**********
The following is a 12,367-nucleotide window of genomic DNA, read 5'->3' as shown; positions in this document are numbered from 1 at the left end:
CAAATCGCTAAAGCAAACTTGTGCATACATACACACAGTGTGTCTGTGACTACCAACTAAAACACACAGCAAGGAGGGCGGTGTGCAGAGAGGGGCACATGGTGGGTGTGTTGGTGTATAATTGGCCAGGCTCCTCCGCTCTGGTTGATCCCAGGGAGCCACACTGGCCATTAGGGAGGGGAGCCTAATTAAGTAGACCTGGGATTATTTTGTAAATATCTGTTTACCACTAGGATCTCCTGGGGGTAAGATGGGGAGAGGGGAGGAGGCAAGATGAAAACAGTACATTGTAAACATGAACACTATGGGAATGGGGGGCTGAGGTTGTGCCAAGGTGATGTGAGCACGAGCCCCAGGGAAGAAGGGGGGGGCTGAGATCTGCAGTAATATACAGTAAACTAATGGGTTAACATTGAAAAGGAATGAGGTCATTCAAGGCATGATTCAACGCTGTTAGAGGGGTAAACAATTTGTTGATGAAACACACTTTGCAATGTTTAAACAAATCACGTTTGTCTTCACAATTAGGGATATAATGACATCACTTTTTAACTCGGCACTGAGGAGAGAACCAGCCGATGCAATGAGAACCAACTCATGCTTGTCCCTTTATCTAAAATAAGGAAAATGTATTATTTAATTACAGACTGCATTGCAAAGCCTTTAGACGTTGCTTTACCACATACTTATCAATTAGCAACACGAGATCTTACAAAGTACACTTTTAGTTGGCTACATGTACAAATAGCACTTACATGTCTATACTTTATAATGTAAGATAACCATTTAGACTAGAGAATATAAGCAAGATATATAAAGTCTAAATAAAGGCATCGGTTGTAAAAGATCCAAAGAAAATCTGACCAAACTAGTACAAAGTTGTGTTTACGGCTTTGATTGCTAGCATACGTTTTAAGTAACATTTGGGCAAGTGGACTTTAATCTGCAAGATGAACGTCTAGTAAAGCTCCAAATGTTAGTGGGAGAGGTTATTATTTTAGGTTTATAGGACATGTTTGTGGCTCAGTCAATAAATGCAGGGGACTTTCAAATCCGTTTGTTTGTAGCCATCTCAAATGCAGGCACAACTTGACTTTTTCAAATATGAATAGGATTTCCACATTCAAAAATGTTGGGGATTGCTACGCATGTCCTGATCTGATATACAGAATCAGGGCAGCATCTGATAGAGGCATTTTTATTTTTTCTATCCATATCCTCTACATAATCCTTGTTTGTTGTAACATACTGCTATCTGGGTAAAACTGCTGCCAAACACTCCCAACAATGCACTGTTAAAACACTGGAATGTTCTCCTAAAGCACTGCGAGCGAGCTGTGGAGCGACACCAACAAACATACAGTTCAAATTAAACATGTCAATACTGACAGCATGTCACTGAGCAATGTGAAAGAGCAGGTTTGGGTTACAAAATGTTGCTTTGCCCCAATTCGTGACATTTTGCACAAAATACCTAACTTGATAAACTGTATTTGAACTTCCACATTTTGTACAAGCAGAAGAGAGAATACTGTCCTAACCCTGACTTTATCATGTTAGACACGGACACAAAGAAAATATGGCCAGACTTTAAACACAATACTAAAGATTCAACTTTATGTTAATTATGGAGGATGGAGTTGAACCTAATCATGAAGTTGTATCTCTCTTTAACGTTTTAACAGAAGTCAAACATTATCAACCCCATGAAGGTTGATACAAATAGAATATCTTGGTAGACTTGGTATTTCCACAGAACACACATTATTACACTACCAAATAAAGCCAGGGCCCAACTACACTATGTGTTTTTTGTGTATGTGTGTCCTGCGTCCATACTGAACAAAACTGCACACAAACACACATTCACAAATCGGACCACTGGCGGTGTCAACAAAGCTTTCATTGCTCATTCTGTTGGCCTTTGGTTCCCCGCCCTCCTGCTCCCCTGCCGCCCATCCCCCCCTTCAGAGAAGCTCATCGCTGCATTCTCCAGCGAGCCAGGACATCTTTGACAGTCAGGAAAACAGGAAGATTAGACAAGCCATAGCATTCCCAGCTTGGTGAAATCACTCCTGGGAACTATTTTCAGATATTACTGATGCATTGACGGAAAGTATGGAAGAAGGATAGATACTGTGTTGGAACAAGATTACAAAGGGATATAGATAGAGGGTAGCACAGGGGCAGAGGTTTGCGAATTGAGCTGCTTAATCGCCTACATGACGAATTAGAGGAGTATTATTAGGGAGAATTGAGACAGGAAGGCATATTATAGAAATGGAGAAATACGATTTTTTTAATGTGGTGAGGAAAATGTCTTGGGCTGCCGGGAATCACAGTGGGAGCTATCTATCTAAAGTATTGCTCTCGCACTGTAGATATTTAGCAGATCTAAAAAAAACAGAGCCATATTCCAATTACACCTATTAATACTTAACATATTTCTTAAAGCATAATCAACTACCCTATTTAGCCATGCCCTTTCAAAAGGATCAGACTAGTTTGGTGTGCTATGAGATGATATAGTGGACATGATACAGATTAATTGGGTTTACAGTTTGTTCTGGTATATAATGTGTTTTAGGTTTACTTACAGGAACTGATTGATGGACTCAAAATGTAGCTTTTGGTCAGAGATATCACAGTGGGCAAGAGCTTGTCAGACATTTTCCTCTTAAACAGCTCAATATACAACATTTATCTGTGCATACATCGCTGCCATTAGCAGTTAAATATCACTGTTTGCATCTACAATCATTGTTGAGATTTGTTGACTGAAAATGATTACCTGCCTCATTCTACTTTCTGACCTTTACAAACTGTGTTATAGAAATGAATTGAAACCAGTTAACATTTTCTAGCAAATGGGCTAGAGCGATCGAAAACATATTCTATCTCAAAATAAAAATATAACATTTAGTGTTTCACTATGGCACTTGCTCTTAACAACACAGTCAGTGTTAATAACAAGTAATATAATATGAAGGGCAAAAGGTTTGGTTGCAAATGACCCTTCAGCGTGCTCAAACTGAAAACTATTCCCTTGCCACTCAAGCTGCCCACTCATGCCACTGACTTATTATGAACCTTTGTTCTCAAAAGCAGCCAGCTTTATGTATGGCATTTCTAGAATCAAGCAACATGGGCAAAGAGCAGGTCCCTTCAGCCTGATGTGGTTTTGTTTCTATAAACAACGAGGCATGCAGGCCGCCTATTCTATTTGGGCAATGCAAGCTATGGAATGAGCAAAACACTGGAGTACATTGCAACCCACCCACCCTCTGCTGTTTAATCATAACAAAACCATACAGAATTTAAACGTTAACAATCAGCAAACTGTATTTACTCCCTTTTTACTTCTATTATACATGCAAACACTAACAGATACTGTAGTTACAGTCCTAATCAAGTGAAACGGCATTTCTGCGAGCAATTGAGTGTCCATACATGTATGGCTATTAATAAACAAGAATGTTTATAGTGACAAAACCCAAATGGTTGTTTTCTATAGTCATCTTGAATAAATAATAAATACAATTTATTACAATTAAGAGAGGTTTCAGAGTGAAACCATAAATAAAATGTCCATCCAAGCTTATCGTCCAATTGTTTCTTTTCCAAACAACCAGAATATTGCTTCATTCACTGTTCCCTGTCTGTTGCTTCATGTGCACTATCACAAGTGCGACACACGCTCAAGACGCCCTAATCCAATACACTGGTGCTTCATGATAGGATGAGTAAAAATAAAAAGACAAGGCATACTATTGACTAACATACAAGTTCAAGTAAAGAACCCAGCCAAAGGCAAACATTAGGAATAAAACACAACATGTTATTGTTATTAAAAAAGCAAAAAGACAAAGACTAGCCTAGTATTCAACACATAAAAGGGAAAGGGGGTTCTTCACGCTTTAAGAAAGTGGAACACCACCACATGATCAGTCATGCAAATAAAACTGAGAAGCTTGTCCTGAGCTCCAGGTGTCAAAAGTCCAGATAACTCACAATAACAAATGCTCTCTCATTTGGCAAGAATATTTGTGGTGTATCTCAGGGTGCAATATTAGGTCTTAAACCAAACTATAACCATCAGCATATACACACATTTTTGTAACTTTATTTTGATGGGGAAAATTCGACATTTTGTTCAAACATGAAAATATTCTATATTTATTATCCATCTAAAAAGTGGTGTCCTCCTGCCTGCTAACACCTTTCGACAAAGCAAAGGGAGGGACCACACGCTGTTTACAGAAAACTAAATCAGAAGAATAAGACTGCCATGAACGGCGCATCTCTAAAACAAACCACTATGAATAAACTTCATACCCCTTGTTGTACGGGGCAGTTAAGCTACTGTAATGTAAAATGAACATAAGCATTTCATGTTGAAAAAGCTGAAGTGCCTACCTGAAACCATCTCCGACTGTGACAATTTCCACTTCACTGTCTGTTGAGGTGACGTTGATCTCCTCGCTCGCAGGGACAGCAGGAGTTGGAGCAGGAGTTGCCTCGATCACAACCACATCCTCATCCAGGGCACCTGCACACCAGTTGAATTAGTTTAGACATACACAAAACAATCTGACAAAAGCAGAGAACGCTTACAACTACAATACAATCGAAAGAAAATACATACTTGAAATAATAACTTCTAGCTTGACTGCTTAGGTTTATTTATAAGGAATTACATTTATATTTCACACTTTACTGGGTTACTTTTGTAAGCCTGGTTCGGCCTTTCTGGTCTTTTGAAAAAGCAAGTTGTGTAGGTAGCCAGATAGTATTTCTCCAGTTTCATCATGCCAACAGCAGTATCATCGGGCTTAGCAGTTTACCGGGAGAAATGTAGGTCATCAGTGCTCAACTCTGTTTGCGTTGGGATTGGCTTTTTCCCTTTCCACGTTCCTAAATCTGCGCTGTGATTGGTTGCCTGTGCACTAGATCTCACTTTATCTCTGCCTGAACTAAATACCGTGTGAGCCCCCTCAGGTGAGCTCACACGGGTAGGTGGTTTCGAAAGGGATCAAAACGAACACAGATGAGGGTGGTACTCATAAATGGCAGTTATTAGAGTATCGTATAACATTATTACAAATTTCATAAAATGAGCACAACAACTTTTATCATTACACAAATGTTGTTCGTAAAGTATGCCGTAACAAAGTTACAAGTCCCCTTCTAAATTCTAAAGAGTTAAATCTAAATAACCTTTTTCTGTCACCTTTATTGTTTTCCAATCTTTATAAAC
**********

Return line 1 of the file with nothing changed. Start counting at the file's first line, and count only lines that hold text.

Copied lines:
The following is a 12,367-nucleotide window of genomic DNA, read 5'->3' as shown; positions in this document are numbered from 1 at the left end: